posted on Aug, 31 2004 @ 05:09 PM
The vicious story of the killing (allegedly by YHWH the bloodthirsty clan god of post Exilic Israel) of playful young children( by wild bears, yet)
as a direct punishment for their yelling "Baldy, Baldy" to a "man of God" (ish Elohim) is an example of a type of cause-effect morality myth we
find in Jewish rabinnic literature which somehow found their way into the text of the Hebrew "bible" via the Elijah-Elishaq pericopes, which read
like the same kind of pericope miracle worker literature that made up most of the "narrative" substance of the New Testament Gospels (little
"pericope" stories with their own little beginning, middle and end, usually with a moralistic "punch" at the end).
A similar Canaanite cause-effect morality myth can be seen in the Wife of Lot story (where she turns towards Sodom and is transformed into a pillar of
salt "to this day") or the socalled "Sin of Onan", and we all know what he did...and what the writers want you to think that YHWH did to him the
next day !
One could say that the literary format for the Elisha narratives form a kind of like proto-Gospel Rabinnic literary genre of their own which the
1st-2nd century Gospel tradition used as literary models....
Interestingly perhaps, the Elisha narratives are all "northern kingdom" morality tales, and the gospel narratives also center around the northern
part of Palestine, e.g. the Galilee for most of their "setting", and in many cases "Jeeezuz" is consciously made to out-perform Elisha (e.g. in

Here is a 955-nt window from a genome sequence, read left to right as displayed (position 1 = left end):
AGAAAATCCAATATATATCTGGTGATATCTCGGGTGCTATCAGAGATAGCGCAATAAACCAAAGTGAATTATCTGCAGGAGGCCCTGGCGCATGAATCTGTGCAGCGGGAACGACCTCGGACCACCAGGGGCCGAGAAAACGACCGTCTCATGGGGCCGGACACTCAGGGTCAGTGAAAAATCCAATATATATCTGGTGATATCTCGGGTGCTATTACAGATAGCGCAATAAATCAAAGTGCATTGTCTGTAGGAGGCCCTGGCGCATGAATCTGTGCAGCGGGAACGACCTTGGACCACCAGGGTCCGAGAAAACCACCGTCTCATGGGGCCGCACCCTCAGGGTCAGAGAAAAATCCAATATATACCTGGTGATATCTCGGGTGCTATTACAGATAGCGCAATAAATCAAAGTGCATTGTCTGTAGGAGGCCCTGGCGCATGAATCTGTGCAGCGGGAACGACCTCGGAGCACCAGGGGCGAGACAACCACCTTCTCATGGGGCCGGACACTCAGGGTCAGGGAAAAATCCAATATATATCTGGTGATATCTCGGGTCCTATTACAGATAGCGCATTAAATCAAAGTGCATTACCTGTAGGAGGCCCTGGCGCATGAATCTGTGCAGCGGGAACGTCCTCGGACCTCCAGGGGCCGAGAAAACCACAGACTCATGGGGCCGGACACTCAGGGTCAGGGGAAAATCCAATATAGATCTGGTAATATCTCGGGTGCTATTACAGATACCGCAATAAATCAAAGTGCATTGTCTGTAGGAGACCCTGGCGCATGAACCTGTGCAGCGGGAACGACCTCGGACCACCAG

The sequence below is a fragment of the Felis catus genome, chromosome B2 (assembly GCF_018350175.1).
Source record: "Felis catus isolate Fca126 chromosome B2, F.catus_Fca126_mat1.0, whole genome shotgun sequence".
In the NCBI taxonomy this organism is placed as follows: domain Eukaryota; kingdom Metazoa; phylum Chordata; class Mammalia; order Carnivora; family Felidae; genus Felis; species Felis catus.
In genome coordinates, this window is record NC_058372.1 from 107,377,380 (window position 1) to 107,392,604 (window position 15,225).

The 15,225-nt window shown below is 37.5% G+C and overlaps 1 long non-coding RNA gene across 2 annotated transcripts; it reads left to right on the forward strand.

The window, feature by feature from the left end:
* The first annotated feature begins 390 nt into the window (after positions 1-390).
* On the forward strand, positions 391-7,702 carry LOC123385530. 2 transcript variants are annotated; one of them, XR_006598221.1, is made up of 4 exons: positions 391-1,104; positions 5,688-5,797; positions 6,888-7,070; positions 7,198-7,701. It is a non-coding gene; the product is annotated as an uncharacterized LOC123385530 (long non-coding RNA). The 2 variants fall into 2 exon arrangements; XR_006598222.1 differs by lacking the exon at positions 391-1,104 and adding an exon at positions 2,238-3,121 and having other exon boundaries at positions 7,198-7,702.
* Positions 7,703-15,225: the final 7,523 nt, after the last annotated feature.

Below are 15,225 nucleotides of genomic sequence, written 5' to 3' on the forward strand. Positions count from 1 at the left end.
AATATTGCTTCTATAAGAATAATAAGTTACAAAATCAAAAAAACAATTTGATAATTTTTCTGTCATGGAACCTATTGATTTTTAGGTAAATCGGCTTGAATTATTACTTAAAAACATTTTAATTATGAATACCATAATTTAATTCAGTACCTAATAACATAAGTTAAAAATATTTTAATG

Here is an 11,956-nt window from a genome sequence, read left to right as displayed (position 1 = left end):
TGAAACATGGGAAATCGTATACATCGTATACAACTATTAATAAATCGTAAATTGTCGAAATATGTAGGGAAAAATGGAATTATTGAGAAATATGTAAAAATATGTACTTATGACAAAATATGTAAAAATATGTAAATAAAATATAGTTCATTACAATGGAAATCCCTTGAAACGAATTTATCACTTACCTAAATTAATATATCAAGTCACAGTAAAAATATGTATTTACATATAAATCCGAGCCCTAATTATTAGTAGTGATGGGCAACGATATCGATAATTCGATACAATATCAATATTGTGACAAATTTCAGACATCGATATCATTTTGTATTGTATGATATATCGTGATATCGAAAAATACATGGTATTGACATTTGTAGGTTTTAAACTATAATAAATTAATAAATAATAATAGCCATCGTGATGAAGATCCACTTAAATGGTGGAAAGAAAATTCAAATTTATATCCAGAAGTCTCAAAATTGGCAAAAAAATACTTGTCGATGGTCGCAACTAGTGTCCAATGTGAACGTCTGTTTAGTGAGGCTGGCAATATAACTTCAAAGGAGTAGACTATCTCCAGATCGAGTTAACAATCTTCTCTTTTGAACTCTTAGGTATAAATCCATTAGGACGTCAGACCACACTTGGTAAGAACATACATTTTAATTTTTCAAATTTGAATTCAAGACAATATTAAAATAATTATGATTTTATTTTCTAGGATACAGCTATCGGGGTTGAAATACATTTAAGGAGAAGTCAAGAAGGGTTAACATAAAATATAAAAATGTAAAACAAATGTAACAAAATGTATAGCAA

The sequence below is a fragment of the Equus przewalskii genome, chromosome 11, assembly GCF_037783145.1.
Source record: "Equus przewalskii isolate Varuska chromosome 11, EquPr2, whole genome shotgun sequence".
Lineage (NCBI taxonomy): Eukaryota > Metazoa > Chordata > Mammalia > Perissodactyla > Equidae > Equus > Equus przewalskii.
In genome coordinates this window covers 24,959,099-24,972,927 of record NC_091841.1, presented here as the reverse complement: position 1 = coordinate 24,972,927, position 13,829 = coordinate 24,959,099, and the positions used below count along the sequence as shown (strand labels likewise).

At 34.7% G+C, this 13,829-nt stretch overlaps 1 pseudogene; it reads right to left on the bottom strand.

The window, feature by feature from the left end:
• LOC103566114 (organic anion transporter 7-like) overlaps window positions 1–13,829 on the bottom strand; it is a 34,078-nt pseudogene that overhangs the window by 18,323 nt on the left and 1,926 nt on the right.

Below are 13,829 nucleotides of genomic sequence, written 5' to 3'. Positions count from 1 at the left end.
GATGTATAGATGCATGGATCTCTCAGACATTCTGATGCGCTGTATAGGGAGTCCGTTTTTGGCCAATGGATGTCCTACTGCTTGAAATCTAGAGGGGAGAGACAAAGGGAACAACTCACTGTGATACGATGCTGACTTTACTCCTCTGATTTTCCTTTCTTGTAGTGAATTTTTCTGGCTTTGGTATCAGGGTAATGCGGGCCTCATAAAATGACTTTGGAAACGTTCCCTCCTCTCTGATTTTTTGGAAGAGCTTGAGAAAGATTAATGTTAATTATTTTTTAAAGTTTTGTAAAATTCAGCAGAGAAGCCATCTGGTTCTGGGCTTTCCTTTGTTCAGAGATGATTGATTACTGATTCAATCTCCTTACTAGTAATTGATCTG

John's gospel where each of the 7 "signs" of Iesous is meant to parallel Elisha, e.g. the raising of the Shunamite woman's son = John's story of
the raising of Lazarus: the feeding of the 100 sons of the prophets = the feeding of the 5,000; the raising of the flying axe head in the Jordan =
Iesous walks on water; the curing of the bowl of porridge = the changing of the water into wine story at the Wedding of Cana etc. ) almost as if the
Johanine message was: Something Greater Than Elisha is Here" methodology or typology.
But reading the heinous Elisha story of the Bears at Sunday School might scar children, and you'll notice not too many teachers use that one to
frighten young minds into worshipping YHWH or demanding respect to his priests and prophets, bald or not (not that there are any left any more, but I